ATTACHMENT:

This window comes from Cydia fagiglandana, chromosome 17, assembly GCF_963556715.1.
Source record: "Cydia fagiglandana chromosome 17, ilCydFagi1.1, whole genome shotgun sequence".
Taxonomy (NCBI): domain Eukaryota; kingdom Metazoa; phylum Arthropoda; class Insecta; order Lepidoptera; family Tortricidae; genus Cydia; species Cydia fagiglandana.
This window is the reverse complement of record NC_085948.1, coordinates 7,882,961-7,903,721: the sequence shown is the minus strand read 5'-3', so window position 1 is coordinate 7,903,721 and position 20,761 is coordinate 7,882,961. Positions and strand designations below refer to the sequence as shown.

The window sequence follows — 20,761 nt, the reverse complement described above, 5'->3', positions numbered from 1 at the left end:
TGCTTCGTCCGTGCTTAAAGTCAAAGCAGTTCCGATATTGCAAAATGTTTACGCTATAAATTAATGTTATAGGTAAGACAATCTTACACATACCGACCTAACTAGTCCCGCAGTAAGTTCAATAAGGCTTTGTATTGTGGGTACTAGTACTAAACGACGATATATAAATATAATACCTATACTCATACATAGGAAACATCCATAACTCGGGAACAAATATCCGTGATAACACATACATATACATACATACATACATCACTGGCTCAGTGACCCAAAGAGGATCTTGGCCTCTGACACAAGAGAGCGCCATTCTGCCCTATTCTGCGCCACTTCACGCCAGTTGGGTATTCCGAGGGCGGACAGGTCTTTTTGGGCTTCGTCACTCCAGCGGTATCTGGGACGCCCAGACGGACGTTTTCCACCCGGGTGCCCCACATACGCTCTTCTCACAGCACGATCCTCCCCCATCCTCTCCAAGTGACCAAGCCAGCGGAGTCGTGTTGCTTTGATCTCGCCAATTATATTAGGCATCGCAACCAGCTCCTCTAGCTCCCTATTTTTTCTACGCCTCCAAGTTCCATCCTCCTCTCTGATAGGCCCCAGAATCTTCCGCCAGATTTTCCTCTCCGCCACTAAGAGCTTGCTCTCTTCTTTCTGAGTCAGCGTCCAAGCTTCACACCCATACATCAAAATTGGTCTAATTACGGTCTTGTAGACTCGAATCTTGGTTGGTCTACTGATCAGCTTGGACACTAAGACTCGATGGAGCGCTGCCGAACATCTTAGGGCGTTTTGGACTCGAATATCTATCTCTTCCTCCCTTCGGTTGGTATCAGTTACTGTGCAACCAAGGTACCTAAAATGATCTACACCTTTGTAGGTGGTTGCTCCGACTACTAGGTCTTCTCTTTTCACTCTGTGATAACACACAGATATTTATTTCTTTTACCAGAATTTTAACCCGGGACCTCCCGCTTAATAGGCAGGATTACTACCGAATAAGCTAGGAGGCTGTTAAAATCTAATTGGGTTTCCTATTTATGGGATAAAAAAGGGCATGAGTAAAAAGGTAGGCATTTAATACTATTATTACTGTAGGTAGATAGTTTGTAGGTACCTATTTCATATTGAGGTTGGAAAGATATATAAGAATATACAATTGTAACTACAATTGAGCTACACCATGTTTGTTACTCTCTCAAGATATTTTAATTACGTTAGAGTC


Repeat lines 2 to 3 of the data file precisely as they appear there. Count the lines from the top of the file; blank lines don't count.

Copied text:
Source record: "Cydia fagiglandana chromosome 17, ilCydFagi1.1, whole genome shotgun sequence".
Taxonomy (NCBI): domain Eukaryota; kingdom Metazoa; phylum Arthropoda; class Insecta; order Lepidoptera; family Tortricidae; genus Cydia; species Cydia fagiglandana.